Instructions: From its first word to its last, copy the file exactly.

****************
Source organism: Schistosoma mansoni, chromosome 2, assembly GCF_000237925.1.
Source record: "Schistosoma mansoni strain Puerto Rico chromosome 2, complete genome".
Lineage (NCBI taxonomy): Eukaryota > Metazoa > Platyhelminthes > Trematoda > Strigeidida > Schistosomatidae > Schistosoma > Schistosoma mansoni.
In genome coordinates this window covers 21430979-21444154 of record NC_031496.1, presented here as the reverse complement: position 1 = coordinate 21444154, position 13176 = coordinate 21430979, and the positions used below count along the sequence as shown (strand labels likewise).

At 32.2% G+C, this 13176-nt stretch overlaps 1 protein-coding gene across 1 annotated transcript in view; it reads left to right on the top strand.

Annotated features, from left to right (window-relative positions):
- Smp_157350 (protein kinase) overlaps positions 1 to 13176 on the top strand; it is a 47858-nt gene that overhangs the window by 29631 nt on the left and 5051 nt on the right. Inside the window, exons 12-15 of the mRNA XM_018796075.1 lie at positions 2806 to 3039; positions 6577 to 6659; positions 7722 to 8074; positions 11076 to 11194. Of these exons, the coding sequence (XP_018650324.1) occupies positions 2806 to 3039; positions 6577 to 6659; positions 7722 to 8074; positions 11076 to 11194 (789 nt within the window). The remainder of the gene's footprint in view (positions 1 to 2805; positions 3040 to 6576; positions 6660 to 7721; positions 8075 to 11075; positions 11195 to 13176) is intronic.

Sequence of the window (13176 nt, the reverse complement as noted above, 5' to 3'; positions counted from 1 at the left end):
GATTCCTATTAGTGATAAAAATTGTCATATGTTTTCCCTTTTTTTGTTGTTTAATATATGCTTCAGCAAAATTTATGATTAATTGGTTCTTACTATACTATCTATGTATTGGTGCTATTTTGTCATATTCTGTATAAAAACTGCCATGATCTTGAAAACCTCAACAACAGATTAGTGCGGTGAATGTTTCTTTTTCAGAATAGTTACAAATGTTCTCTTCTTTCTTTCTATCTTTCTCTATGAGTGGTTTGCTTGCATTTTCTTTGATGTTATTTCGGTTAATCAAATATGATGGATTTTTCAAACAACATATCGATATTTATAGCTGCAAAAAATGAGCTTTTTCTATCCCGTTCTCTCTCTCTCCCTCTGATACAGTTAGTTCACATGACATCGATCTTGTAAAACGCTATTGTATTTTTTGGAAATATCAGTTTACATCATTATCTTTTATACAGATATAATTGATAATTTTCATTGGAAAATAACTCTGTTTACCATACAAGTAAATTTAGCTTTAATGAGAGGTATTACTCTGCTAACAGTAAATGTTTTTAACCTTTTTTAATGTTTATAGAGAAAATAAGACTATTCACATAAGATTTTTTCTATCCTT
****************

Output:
Source organism: Schistosoma mansoni, chromosome 2, assembly GCF_000237925.1.
Source record: "Schistosoma mansoni strain Puerto Rico chromosome 2, complete genome".
Lineage (NCBI taxonomy): Eukaryota > Metazoa > Platyhelminthes > Trematoda > Strigeidida > Schistosomatidae > Schistosoma > Schistosoma mansoni.
In genome coordinates this window covers 21430979-21444154 of record NC_031496.1, presented here as the reverse complement: position 1 = coordinate 21444154, position 13176 = coordinate 21430979, and the positions used below count along the sequence as shown (strand labels likewise).

At 32.2% G+C, this 13176-nt stretch overlaps 1 protein-coding gene across 1 annotated transcript in view; it reads left to right on the top strand.

Annotated features, from left to right (window-relative positions):
- Smp_157350 (protein kinase) overlaps positions 1 to 13176 on the top strand; it is a 47858-nt gene that overhangs the window by 29631 nt on the left and 5051 nt on the right. Inside the window, exons 12-15 of the mRNA XM_018796075.1 lie at positions 2806 to 3039; positions 6577 to 6659; positions 7722 to 8074; positions 11076 to 11194. Of these exons, the coding sequence (XP_018650324.1) occupies positions 2806 to 3039; positions 6577 to 6659; positions 7722 to 8074; positions 11076 to 11194 (789 nt within the window). The remainder of the gene's footprint in view (positions 1 to 2805; positions 3040 to 6576; positions 6660 to 7721; positions 8075 to 11075; positions 11195 to 13176) is intronic.

Sequence of the window (13176 nt, the reverse complement as noted above, 5' to 3'; positions counted from 1 at the left end):
GATTCCTATTAGTGATAAAAATTGTCATATGTTTTCCCTTTTTTTGTTGTTTAATATATGCTTCAGCAAAATTTATGATTAATTGGTTCTTACTATACTATCTATGTATTGGTGCTATTTTGTCATATTCTGTATAAAAACTGCCATGATCTTGAAAACCTCAACAACAGATTAGTGCGGTGAATGTTTCTTTTTCAGAATAGTTACAAATGTTCTCTTCTTTCTTTCTATCTTTCTCTATGAGTGGTTTGCTTGCATTTTCTTTGATGTTATTTCGGTTAATCAAATATGATGGATTTTTCAAACAACATATCGATATTTATAGCTGCAAAAAATGAGCTTTTTCTATCCCGTTCTCTCTCTCTCCCTCTGATACAGTTAGTTCACATGACATCGATCTTGTAAAACGCTATTGTATTTTTTGGAAATATCAGTTTACATCATTATCTTTTATACAGATATAATTGATAATTTTCATTGGAAAATAACTCTGTTTACCATACAAGTAAATTTAGCTTTAATGAGAGGTATTACTCTGCTAACAGTAAATGTTTTTAACCTTTTTTAATGTTTATAGAGAAAATAAGACTATTCACATAAGATTTTTTCTATCCTT